DO CATHOLICS READ THE BIBLE?
Often you hear members of Protestant denominations refer to their branch of Christianity as "Bible-Believing" ostensibly to differentiate themselves from the rest of Christianity. Reaching back to the days of Martin Luther and John Zwingli, we find one of the pillars upon which Protestantism is built to be Sola Scriptura - Scripture Alone. For an explanation of this doctrine, see "What is the Pillar and Foundation of Truth?" The implication of "Bible Believing" is that other churches - especially the Catholic Church - are not "Bible Believing." In fact, it has long been alleged that Catholics are not permitted by the Church to read the Bible on their own.
Nothing could be further from the truth! In the Catholic Church's own words, she affirms the inerrant nature of Scripture, "For this reason, the Church has always venerated the Scriptures as she venerates the Lord's Body. She never ceases to present to the faithful the bread of life, taken from the one table of God's Word and Christ's Body." [Catechism of Catholic Church, Para 103] And the Catholic Church exhorts all Catholics to read the Scriptures: "The Church "forcefully and specifically exhorts all the Christian faithful . . . to learn 'the surpassing knowledge of Jesus Christ,' by frequent reading of the divine Scriptures. 'Ignorance of the Scriptures is ignorance of Christ.'"[Catechism of Catholic Church, Para 143]
How often does the Church encourage the faithful to read Scripture? In a typical Protestant Church, the norm is the Sunday Sermon (sometimes another on Wednesday, daily private reading, and Bible Study. The Catholic Church provides every day of the week at Mass: a passage from the Old or New Testament, a Psalm, a passage from the Gospels, a homily on the Scripture readings, the Mass itself which is composed to a large extent of Scripture. In addition, Catholics recite the Liturgy of the Hours. Morning and Evening Prayers alone each consist of three Psalms or canticles and a reading from Scripture.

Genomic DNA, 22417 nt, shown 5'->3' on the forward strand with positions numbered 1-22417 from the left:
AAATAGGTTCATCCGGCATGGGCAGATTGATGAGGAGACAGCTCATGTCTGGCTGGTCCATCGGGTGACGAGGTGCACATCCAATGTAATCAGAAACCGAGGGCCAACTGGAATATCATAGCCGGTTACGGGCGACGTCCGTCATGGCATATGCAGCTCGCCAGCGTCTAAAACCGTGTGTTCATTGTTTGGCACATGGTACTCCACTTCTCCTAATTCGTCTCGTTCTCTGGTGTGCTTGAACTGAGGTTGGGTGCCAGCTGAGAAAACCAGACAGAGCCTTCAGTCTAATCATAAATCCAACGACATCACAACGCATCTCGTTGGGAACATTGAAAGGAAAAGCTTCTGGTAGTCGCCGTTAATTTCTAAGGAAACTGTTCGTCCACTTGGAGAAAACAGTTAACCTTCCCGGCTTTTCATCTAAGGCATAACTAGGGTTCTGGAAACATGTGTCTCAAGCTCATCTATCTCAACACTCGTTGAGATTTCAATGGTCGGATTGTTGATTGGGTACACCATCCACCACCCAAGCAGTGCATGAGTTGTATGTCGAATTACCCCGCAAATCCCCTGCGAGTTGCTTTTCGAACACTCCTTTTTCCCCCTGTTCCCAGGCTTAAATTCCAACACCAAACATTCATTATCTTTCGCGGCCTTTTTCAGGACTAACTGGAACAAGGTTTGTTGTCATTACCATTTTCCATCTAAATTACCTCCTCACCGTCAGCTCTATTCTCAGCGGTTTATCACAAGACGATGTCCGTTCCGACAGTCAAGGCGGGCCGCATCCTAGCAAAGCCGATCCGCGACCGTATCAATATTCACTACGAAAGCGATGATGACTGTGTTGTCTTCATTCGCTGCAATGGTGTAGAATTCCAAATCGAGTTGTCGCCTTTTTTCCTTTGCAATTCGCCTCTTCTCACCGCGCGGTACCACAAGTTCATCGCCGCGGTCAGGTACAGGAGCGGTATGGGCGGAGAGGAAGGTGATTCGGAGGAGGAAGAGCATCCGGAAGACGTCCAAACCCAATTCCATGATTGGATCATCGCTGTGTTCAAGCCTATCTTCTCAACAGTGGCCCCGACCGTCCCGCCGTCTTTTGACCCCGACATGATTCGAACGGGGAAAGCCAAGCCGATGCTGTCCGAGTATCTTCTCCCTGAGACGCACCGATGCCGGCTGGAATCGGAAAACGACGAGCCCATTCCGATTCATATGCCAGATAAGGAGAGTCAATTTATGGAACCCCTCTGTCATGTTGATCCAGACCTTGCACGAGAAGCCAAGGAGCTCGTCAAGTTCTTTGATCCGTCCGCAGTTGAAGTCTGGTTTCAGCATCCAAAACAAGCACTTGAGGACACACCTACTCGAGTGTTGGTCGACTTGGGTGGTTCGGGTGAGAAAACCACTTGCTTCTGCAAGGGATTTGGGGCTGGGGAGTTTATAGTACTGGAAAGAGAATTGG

In addition, the faithful are encouraged to read the Scriptures privately through the grant of an indulgence: "A partial indulgence is granted to the faithful, who with the veneration due the divine word make a spiritual reading from Sacred Scripture. A plenary indulgence is granted, if this reading is continued for at least one half an hour." [Enchiridion of Indulgences]
In most Protestant churches, the pastor may select the Scripture to be read or incorporated into his sermon. Each day, the Catholic Church reads the same passages of Scripture in every Catholic Church on earth. The selection of Sunday readings follows a three-year cycle while daily readings follow a two-year cycle. In the course of the entire three-year cycle (including the two-year daily cycle), Catholics hear at Mass about 14% of the Old Testament and about 72% of the New Testament. [Lectionary Statistics, The Roman Catholic Lectionary Website] Some Protestant denominations have adopted the Catholic Lectionary.
When it comes right down to it, it doesn't matter how often you read the Scripture if you lack sure guidance on its interpretation. The result of private interpretation is the fracturing of the Church which has been the hallmark of Protestantism since the days of Martin Luther. The Catholic Church has always taught from the beginning that the Scriptures are not to be subject to individual interpretation. "Know this first of all, that there is no prophecy of scripture that is a matter of personal interpretation" [2 Peter 1:20] The job of interpreting Scripture is that of the Holy Spirit action through the Catholic Church particularly through the bishops. The bishops miter has two tails in the back that remind us of the two sources of Divine Revelation, Scripture and Apostolic Tradition, and of the bishops' role in the Magisterium, the teaching authority of the Catholic Church.